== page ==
Much discussion and anticipation has followed the recent announcement of the Nintendo Switch games console. The company is hoping to replicate the success of the first Wii console, which managed to popularize motion control in mainstream gaming and appealed to both hardcore and casual gamers with a wide and varied selection of software.
Nintendo will surely also be looking to avoid a similar situation to that of the Wii U. The direct successor to the Wii, the Wii U's primary gimmick was the use of a touchscreen game-pad, but the console struggled commercially. Commentators have largely blamed the relatively low sales figures on a lack of customer understanding of the Wii U's features - the game-pad in particular - as well as a limited selection of blockbuster launch games and a general shift away from what made the original Wii so successful.
It perhaps wasn't a surprise then, that with initial excitement surrounding the Nintendo Switch peaking, it was reported by various outlets that the production of the Wii U would be ending as quickly as this week, with the final unit coming out of the factory on Friday (November 4th). Now, however, according to IT Media (via Kotaku), Nintendo has denied these claims, saying:
“There is no change to our continuing [Wii U] production. Even though the Nintendo Switch is slated to go on sale, production is scheduled to continue.”
The spokesperson also confirmed that new titles for the Wii U console were lined up for future release.
Despite the denial, rumors of the console's demise aren't without foundation. Even before the Nintendo Switch was announced, company president Tatsumi Kimishima confirmed that production of the Wii U would be significantly scaled back in order to make room for the new console (then titled the NX). Although this may seem like one of the final nails in the Wii U's coffin, it makes logical sense that the company wouldn't want to keep two home consoles in full-scale production, particularly when the eldest of the two hasn't been a strong seller.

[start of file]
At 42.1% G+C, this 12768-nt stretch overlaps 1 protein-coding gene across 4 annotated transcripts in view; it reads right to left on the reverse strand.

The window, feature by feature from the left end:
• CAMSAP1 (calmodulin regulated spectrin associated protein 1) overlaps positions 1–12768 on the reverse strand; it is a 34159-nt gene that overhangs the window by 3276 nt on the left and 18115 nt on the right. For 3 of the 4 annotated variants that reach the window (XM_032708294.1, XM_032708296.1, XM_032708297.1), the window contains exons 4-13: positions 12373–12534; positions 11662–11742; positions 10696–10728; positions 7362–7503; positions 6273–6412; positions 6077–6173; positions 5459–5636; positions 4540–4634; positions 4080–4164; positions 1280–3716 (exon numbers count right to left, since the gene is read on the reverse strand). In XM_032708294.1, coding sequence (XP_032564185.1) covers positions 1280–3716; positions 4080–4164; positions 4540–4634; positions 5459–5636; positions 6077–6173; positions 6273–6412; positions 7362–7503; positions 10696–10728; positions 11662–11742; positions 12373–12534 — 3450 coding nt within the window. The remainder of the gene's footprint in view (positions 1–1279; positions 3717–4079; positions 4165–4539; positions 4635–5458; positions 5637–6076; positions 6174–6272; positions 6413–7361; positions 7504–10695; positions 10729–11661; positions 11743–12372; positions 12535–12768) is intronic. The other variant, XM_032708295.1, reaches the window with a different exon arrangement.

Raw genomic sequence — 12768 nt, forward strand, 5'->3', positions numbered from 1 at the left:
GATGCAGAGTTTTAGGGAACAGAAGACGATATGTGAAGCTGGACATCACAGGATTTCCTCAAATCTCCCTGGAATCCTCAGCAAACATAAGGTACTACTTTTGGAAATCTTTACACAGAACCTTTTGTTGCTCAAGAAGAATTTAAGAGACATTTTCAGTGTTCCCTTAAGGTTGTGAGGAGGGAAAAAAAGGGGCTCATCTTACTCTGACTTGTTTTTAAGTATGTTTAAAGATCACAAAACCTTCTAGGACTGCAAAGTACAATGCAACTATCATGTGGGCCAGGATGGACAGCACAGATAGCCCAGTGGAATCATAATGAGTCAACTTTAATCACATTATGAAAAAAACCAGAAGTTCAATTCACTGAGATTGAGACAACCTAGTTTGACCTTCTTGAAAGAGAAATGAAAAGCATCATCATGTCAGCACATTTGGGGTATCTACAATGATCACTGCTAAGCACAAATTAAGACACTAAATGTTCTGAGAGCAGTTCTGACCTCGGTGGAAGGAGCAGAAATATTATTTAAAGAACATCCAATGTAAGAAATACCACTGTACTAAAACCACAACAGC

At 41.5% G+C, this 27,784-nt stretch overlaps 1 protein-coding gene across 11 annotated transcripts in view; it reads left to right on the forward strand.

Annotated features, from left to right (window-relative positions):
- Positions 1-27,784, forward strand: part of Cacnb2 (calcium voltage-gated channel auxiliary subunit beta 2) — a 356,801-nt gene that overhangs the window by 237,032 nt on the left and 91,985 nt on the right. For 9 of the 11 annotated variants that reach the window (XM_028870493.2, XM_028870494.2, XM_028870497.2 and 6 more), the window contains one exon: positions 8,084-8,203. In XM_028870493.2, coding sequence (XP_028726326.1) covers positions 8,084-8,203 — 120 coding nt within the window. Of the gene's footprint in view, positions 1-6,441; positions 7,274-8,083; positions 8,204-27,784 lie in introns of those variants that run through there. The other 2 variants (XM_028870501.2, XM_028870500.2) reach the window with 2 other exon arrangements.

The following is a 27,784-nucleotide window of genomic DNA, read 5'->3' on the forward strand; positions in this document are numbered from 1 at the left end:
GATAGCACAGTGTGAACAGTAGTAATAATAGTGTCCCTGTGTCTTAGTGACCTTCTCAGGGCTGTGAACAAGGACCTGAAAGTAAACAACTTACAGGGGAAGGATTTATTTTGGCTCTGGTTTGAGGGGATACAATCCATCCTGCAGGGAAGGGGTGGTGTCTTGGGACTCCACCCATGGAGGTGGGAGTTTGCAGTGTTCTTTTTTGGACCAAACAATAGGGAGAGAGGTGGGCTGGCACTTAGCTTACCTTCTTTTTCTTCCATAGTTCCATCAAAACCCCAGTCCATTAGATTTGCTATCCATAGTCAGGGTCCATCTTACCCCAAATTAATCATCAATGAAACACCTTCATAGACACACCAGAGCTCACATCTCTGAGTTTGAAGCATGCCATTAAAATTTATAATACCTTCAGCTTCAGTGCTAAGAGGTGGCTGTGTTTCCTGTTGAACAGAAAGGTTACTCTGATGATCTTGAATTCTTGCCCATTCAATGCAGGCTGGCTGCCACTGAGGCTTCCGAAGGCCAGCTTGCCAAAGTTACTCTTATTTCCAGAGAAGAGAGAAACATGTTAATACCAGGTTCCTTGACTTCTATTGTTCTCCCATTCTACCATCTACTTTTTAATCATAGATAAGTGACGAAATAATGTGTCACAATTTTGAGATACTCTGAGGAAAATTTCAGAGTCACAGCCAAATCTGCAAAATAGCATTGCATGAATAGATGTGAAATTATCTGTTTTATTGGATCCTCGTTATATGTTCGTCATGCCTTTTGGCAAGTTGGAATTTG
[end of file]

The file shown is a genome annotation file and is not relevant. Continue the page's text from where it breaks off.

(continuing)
Although the Wii U certainly struggled sales wise, it could be argued that the failure was more to do with poor marketing than Nintendo releasing a weak console. Although not as innovative as its predecessor, the Wii U offered a unique gaming experience and boasted an impressive bump-up in graphics, power and social interaction with other gamers. The console also has several classic, yet underappreciated, games such as Splatoon, ZombiU and Super Mario Maker.
For some gamers however, the Wii U will always remain a confusing chapter in Nintendo's history. The company could have taken the core, successful elements of the original Wii and built upon them but instead went in a completely different direction and failed to communicate the console's key features to fans and the lack of big-name, original titles - in particular The Legend of Zelda and Metroid - suggests the company lacked faith in the Wii U from the start. For all its flaws however, the Wii U is a fun, underrated games console with plenty to offer and the news that it will continue production will come as good news for many.
The Nintendo Switch is scheduled for worldwide release in March 2017.
Source: IT Media (via Kotaku)
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